The Nashville American, of this day, has the following: From the beginning of this war to the present time, the constant cry of the people of the South has been, God and the British are on our side. That cry has seemed to satisfy too many of those whose lives and all have been at stake, that we would triumph without proper energy of our own. The first news that is looked for in the morning paper is the “Latest Foreign intelligence.” We are like the “unprofitable servant” to whom was given the one talent. Instead of putting it to use, we have digged in the earth and hid that which was given to us. Still we put our trust in God and the British. The disaster at Fishing Creek, and the equally fatal result at Fort Henry, may begin to open our eyes to the fact that God and the British will not help us until we learn to help ourselves. These defeats may also teach us that which every great general found out before he fought many battles, that individual bravery is valueless against organized drill and discipline. It behooves the people of Tennessee, at least to awake to the impending danger. The twelve months system of volunteering will not save us. The hordes of Lincoln have volunteered for the war to subjugate. Will we not enlist for the same length of time to defend ourselves and our homes?
Dr. Luther V. Bell, Medical Director to Gen. Hooker's division, in the National Army, died a camp, near Budd's Ferry, Md., this evening. Dr. Bell was a distinguished physician, a native of New Hampshire, and enjoyed a prominent European as well as national reputation. His family connections, as well as himself, filled many of the most honorable and important positions in the records of his native State. Subsequently he removed to Massachusetts, and took charge of the McLean Asylum for the Insane, at Somerville, in which position he won the attention and applause of eminent European physicians, as well as those of his more immediate surroundings. For several years he was also President of the Massachusetts Medical Society. He had always taken a lively interest in politics, and held many important offices, among which may be mentioned that of the Governor's Council. He was also several times made a candidate for Congress, and the Gubernatorial chair of Massachusetts. Immediately following the attack on Fort Sumter, he offered himself to the Governor of Massachusetts as surgeon in any of the regiments which might require his service. His offer was eagerly accepted, and he was appointed Surgeon to the Eleventh Massachusetts volunteers, and with them departed for the seat of war. He was present at  the battle of Bull Run, and distinguished himself by his unremitting attentions to the wounded, both friends and foes, and among the last he lingered devotedly among the suffering soldiers on the field, upon the retreat of the forces on Washington. Soon after he was appointed by President Lincoln a Brigade-Surgeon, under General Hooker. When Gen. Hooker was appointed Major-General of a division, Dr. Bell was promoted to his staff and since acted as Medical Director. He was amiable and courteous, and was greatly beloved by all with whom he came in contact, and by none more so than the officers and soldiers of the Eleventh Massachusetts volunteers, who experienced the pleasures and benefits of his generous liberality and eminent medical skill.--N. Y. Times, February 23.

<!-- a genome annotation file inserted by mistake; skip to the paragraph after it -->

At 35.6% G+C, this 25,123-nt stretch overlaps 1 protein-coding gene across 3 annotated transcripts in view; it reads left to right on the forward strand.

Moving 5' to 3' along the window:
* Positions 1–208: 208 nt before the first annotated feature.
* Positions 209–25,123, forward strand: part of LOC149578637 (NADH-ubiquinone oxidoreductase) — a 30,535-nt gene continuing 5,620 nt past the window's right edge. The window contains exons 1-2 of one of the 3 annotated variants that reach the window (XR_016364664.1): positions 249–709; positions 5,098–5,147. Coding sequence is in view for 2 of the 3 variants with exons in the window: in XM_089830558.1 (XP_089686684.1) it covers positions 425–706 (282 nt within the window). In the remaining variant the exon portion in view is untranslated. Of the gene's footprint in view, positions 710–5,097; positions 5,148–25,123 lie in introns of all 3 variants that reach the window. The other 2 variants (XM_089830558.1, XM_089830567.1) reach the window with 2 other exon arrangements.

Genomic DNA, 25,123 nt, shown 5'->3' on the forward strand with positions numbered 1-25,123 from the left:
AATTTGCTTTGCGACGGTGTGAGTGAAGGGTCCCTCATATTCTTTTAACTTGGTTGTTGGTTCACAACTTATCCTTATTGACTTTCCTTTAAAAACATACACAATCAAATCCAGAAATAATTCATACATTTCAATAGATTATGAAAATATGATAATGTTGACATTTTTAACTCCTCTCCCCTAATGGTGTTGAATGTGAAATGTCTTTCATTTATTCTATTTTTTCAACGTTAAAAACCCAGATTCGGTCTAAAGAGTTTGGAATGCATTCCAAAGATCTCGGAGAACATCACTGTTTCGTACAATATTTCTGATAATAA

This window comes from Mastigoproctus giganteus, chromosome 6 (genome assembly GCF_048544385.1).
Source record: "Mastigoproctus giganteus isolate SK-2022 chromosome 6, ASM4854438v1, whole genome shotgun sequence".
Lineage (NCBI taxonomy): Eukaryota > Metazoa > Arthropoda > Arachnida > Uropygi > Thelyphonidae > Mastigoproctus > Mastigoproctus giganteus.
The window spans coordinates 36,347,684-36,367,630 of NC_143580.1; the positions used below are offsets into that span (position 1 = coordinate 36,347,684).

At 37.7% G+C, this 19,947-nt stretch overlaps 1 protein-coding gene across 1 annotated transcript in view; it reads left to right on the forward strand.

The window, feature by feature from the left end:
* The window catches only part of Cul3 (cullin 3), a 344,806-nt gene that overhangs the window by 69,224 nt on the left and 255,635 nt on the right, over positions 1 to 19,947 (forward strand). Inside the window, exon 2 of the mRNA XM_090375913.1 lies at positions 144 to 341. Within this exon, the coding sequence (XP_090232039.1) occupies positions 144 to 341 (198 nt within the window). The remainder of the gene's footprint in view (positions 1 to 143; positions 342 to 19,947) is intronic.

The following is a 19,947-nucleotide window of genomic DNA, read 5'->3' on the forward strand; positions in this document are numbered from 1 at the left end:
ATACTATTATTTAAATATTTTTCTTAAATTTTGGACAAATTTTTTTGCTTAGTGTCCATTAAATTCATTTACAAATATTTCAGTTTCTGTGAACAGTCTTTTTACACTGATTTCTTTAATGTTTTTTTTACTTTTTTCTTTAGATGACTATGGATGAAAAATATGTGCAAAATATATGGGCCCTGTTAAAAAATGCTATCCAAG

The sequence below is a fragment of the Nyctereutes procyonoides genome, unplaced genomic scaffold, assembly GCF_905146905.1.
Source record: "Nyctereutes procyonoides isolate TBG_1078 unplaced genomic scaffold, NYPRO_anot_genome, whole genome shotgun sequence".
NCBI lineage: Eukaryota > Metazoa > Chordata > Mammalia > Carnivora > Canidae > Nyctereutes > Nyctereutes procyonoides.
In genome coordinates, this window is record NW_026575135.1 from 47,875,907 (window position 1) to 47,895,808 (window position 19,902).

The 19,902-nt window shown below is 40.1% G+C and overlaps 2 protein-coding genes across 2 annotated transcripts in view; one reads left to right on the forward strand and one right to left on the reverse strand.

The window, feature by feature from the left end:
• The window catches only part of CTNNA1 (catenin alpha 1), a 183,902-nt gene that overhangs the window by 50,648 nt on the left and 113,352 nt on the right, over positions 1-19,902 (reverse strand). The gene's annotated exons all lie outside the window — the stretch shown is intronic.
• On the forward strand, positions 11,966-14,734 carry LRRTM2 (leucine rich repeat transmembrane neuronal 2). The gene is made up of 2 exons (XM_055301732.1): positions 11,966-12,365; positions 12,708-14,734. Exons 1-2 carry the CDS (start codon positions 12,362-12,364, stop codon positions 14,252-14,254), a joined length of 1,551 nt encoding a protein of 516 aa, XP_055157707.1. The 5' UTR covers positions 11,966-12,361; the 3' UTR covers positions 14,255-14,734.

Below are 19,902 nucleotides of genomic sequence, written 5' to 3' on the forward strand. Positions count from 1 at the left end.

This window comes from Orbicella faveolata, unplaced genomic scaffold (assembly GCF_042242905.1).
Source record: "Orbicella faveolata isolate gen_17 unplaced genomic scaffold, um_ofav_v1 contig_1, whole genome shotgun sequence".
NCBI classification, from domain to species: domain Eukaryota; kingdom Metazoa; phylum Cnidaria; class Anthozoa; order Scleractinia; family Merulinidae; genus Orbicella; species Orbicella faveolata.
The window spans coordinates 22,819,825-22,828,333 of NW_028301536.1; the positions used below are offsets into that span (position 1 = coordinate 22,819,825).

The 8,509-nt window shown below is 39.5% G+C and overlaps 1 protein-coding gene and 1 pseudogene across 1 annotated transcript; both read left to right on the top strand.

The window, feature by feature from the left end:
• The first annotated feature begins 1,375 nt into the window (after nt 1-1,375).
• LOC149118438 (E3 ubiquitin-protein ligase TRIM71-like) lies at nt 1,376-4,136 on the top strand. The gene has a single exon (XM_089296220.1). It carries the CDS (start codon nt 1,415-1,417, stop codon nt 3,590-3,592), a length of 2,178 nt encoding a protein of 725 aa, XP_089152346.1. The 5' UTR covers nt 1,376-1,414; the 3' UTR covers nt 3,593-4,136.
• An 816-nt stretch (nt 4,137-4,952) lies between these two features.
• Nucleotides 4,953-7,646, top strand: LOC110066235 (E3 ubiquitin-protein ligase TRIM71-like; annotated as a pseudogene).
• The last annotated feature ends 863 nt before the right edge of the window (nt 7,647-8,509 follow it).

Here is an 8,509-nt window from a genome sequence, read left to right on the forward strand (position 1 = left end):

This afternoon, the Sawyer gun, at Newport News, Va., burst while being fired. Privates Josiah Jones, of Company C, and James Shepard, of Company B, of the Twenty-ninth Massachusetts regiment, were instantly killed, and W. W. Bowman, of Company I, same regiment, was seriously injured. Jones belonged in Greenpoint, Long Island, and Shepard in Lowell, Mass. Four or five other persons, who were in the vicinity, were also injured, but none of them seriously.
A flag of truce was sent from Fortress Monroe to Craney Island, Va., early this morning, to inform General Huger that the prisoners of war from Fort Warren, had arrived. The bark was accordingly towed up opposite Sewell's Point, by the steamer Rancocas, and the tug Adriatic; and at about one o'clock, the rebel steamer West-Point came out from Norfolk, and the prisoners were transferred. They numbered four captains, three first lieutenants, six second lieutenants, two third lieutenants, and three hundred and eighty-four others, rank and file, and colored servants. They were taken at Hatteras and Santa Rosa, and were the last of the prisoners of war at Fort Warren, except Commodore Barron.
The Richmond Examiner, of this date, publishes an elaborate communication, the object of which is to show that the proper national emblem for the South, would be a “single star.” The editor, however, disapproves the idea, as not original, and suggests that a more appropriate symbol is the “horse.” --(Doc. 34.)